Comparison of normal (left) and mutant (right) gut configurations in mouse embryo

A normal mouse embryo (left) has guts with a different configuration than those of an embyro (right) lacking an enzyme that modifies the molecule hyularonan. Credit: A. Sivakumar et al./Dev. Cell

Developmental biology

Why the developing gut does the twist

The intestines get their ‘bowl-of-spaghetti’ look with help from a molecule that helps to rotate the embyronic gut.

A molecule found in connective tissue helps to twist the developing gut into its final, familiar form.

Rotation of the embryonic midgut — which gives rise to most of the large and small intestines in an adult human — is a key early step in forming the gut’s convoluted and asymmetrical shape. But relatively little is known about how the gut makes this crucial, counterclockwise turn.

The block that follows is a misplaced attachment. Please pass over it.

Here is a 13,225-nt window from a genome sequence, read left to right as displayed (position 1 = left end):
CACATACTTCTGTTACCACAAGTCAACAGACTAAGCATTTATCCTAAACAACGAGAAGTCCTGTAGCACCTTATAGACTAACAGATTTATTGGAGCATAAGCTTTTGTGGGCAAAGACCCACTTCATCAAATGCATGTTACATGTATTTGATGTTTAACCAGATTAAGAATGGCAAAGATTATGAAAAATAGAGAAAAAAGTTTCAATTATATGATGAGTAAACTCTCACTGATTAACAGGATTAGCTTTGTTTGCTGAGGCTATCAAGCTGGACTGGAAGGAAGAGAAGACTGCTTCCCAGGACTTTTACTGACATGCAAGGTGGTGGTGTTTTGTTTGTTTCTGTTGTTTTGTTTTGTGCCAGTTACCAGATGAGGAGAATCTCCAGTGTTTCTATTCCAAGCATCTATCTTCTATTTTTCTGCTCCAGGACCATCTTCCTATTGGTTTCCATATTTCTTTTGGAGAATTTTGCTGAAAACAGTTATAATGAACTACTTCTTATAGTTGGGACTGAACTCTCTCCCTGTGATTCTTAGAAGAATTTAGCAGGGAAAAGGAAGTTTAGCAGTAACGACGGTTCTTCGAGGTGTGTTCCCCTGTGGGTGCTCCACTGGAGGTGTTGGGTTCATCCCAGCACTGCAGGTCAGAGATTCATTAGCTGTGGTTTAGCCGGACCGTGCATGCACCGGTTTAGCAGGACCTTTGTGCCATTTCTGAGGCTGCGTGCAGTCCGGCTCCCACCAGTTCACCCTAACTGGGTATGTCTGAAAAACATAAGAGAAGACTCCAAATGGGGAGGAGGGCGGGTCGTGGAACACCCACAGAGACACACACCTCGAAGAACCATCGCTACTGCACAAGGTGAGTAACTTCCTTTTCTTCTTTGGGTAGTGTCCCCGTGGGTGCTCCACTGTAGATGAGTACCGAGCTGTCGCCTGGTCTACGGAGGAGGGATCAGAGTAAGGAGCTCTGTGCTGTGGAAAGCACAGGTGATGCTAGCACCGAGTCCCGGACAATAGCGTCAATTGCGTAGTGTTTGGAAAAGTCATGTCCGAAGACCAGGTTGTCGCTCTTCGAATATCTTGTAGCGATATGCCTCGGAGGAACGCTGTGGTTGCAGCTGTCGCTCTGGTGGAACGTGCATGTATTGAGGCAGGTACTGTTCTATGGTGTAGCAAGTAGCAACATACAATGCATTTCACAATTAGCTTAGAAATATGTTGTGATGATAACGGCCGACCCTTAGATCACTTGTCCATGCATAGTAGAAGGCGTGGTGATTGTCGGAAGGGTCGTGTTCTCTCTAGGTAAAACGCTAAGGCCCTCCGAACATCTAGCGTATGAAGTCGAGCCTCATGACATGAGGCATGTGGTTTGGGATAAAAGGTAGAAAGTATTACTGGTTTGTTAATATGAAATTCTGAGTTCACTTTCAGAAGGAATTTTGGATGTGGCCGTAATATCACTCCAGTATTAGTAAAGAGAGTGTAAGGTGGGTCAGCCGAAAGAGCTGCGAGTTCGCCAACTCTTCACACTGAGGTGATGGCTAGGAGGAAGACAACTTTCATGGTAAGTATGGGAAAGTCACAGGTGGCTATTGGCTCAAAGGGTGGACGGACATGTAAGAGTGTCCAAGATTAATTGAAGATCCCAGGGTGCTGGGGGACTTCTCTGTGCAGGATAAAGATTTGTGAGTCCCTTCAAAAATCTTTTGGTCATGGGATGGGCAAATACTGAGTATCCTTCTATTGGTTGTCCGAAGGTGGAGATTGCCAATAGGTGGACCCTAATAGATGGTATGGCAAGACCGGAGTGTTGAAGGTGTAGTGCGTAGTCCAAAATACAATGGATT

Natasza Kurpios at Cornell University in Ithaca, New York, and her colleagues discovered that in chick and mouse embryos, the connective-tissue molecule hyaluronan becomes decorated with amino-acid chains, but only on the right side of the gut. An accumulation of modified hyaluronan causes the right side of the gut to expand significantly, tilting the organ leftward and triggering rotation.

A protein found on the embryo’s left side was long thought to be the major regulator of left–right asymmetry in organ development. But the authors say that hyaluronan on the right side of the gut plays an unexpected part in controlling intestinal asymmetry.